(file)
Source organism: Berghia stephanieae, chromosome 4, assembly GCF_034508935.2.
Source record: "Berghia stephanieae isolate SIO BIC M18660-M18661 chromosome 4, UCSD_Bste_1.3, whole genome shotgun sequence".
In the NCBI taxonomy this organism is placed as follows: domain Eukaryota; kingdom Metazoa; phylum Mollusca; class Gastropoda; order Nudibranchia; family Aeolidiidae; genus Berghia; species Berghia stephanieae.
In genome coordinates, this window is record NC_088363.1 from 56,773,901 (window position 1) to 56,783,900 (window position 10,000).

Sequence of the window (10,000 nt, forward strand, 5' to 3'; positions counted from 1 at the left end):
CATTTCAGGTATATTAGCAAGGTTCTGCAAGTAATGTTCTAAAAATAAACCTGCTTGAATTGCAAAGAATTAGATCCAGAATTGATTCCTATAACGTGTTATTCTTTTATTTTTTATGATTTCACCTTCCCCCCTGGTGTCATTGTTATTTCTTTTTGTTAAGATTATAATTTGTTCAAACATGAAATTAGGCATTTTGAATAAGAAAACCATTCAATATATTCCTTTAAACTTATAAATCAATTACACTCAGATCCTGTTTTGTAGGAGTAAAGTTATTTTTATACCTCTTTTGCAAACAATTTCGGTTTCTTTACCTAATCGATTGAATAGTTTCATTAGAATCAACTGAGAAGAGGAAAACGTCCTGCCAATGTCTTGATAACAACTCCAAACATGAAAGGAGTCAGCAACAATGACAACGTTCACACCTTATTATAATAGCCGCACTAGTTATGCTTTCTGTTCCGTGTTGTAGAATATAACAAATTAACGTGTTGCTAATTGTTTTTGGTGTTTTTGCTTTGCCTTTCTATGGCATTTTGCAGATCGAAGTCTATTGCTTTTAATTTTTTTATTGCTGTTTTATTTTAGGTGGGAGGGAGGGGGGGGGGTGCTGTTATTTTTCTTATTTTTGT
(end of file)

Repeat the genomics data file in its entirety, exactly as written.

Source organism: Berghia stephanieae, chromosome 4, assembly GCF_034508935.2.
Source record: "Berghia stephanieae isolate SIO BIC M18660-M18661 chromosome 4, UCSD_Bste_1.3, whole genome shotgun sequence".
In the NCBI taxonomy this organism is placed as follows: domain Eukaryota; kingdom Metazoa; phylum Mollusca; class Gastropoda; order Nudibranchia; family Aeolidiidae; genus Berghia; species Berghia stephanieae.
In genome coordinates, this window is record NC_088363.1 from 56,773,901 (window position 1) to 56,783,900 (window position 10,000).

Sequence of the window (10,000 nt, forward strand, 5' to 3'; positions counted from 1 at the left end):
CATTTCAGGTATATTAGCAAGGTTCTGCAAGTAATGTTCTAAAAATAAACCTGCTTGAATTGCAAAGAATTAGATCCAGAATTGATTCCTATAACGTGTTATTCTTTTATTTTTTATGATTTCACCTTCCCCCCTGGTGTCATTGTTATTTCTTTTTGTTAAGATTATAATTTGTTCAAACATGAAATTAGGCATTTTGAATAAGAAAACCATTCAATATATTCCTTTAAACTTATAAATCAATTACACTCAGATCCTGTTTTGTAGGAGTAAAGTTATTTTTATACCTCTTTTGCAAACAATTTCGGTTTCTTTACCTAATCGATTGAATAGTTTCATTAGAATCAACTGAGAAGAGGAAAACGTCCTGCCAATGTCTTGATAACAACTCCAAACATGAAAGGAGTCAGCAACAATGACAACGTTCACACCTTATTATAATAGCCGCACTAGTTATGCTTTCTGTTCCGTGTTGTAGAATATAACAAATTAACGTGTTGCTAATTGTTTTTGGTGTTTTTGCTTTGCCTTTCTATGGCATTTTGCAGATCGAAGTCTATTGCTTTTAATTTTTTTATTGCTGTTTTATTTTAGGTGGGAGGGAGGGGGGGGGGTGCTGTTATTTTTCTTATTTTTGT